"The social security number is 381-65-4729. Adding 0 at the end gives the unique solution to the same problem with the ten digits from 0 through 9."

So 3816547290 was implicitly noted as of this date and the explicit Russian mention a year or so later is no longer a surprise. In "The Magic Numbers of Dr. Matrix" (1985), Gardner cleans up the ambiguity of his "ten digits" solution by adding "..., and the ten-digit number divisible by 10." There is considerably more in the book but I will quote only a couple of paragraphs:

"Michael R. Leuze worked with a computer to examine solutions to this problem in number systems other than base 10. He found that there are no solutions in any odd base or in base 12. In base 2 there is the trivial solution 1. In base 4 there are two solutions, 123 and 321; in base 6, 14325 and 54321; in base 8, 3254167, 5234761, and 5674321. In base 14, as in base 10, there is a unique solution: 9 12 3 10 5 4 7 6 11 8 1 2 13. Leuze conjectures that there are no solutions in higher bases."

"Leuze sent a thorough analysis of the problem in negative bases. For other generalizations, see 'Progressively Divisible Numbers', by Stewart Metchette, in Journal of Recreational Mathematics, Vol. 15, No. 2 (1982-83), pages 119-22. The problem surfaced again in 'What's In a Number?', Mathematical Gazette, Vol. 67 (December 1983), pages 281-282. The editor added in a footnote that when the problem appeared in London's Sunday Times in 1982, irate readers made the same careless mistake some of my readers did — they complained that the answer was not unique because they had worked on the problem with an eight-digit calculator!"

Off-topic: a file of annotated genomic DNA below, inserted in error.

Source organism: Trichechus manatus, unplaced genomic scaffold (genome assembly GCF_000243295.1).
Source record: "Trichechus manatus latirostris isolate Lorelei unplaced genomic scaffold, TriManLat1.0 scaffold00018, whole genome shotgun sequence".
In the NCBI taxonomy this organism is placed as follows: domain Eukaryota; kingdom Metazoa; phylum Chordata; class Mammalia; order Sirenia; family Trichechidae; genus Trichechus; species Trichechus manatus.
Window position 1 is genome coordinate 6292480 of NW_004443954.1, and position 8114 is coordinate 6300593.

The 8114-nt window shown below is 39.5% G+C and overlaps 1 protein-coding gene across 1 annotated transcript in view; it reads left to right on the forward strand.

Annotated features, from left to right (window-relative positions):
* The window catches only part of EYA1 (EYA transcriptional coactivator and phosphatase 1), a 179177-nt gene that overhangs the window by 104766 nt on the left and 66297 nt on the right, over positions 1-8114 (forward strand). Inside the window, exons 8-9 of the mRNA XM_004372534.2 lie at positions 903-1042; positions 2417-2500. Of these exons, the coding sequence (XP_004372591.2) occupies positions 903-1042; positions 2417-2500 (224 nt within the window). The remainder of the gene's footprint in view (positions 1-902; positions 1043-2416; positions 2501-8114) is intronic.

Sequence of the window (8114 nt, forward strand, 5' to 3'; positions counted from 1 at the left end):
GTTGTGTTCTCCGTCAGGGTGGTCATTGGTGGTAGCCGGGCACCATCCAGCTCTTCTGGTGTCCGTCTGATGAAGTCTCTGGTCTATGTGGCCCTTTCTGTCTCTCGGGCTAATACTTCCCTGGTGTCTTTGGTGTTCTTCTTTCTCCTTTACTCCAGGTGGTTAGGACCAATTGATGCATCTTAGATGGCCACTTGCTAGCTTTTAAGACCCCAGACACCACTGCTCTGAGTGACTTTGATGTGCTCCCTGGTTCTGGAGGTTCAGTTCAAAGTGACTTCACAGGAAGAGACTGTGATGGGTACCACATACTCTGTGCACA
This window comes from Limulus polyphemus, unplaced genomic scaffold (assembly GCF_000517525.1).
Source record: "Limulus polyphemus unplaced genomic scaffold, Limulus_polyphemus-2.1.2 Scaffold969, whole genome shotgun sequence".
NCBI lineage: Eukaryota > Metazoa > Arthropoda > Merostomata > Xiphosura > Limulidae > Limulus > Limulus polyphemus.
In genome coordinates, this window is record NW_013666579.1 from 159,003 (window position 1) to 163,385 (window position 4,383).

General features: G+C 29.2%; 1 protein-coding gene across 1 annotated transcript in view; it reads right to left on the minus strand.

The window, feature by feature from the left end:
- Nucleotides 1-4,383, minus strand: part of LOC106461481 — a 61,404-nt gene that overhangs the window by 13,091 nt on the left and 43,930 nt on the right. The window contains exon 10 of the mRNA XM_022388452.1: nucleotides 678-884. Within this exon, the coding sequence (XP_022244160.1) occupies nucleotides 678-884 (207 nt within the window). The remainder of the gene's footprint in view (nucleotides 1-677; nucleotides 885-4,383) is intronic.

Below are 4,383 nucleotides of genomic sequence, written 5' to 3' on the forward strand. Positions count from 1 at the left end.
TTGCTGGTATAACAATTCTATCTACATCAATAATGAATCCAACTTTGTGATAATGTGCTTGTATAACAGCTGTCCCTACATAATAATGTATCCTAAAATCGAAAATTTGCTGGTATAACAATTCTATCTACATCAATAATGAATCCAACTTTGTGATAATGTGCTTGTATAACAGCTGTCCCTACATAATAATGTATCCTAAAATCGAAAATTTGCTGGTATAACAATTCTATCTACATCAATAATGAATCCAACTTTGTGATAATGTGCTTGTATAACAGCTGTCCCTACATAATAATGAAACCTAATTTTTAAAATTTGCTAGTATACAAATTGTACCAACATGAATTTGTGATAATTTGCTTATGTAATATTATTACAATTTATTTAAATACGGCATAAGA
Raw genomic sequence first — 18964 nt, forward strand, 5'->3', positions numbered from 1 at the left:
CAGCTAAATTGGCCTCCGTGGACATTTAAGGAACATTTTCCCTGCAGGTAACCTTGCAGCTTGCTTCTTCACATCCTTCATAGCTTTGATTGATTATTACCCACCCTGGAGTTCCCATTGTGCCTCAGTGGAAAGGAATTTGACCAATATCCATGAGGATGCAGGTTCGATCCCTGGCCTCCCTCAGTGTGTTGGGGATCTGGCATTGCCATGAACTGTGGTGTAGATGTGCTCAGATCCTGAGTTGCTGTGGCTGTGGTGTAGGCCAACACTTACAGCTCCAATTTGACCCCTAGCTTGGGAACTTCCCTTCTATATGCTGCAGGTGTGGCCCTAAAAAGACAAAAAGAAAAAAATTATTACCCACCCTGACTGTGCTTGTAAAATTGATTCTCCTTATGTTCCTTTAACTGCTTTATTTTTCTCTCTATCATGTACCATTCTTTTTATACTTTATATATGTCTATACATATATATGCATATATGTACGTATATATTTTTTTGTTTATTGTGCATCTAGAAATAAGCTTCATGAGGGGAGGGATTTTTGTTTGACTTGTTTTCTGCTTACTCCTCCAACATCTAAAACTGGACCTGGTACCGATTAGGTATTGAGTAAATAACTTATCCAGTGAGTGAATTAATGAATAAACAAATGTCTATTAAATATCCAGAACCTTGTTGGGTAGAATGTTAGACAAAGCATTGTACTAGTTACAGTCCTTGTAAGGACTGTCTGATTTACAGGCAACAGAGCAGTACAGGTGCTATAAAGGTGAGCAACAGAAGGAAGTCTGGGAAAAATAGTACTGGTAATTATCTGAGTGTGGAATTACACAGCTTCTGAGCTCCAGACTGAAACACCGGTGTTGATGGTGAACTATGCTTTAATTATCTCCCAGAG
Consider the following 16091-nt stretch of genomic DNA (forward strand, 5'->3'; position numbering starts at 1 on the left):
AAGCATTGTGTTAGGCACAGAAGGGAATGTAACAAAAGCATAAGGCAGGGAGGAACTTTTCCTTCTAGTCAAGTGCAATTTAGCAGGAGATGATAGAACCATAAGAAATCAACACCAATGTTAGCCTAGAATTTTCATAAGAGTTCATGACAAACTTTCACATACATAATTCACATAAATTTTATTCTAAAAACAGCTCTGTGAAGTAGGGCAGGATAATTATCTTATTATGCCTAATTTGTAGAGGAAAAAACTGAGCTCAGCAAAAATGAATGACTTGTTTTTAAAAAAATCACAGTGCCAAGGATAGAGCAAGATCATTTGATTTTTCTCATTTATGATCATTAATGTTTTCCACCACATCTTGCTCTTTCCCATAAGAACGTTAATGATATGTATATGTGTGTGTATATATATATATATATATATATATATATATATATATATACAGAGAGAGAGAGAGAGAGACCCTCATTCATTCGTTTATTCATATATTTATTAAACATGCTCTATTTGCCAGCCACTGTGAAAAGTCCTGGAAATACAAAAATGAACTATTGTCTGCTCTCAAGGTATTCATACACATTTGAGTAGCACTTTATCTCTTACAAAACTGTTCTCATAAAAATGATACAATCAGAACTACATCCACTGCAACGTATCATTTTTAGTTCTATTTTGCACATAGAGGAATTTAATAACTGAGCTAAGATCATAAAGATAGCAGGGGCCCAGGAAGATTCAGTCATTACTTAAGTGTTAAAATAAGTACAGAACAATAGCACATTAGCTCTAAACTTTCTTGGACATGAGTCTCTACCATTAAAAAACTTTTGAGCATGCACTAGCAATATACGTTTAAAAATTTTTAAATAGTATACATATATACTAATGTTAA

Finally, Gardner reveals the true author of the puzzle:

"Jaime Poniachik (the person who posed the problem in my column) told me the problem had been invented by his wife, Lea Gorodisky, who worked with him on the Snark."

Wednesday, September 15, 2021

Spirit talker

Canada's Aboriginal Peoples Television Network (APTN) premieres tonight season 2 of Spirit Talker, "a documentary series that will follow Mi’kmaq medium Shawn Leonard as he travels from coast to coast using his psychic abilities to connect the living with the dead and bring hope, healing, and closure to indigenous communities." I've watched all of season 1 so I will certainly watch at least this first episode, not so much for what Shawn says and does (which is all fairly predictable, tired old shtick) but more for enlightening glimpses of behind-the-scenes. CTV News Atlantic (Halifax NS) did this promo piece (Keeping Up with Katie Kelly) introducing the series:

Katie: When you watch the show, you you [unintelligible] ... You know so much. People are shocked by what you say. Is it real? Is it all real?
Shawn: It's absolutely 100% real, yea. This isn't like a scripted show in any way. This is like... They just put me in front of people and let me do my thing.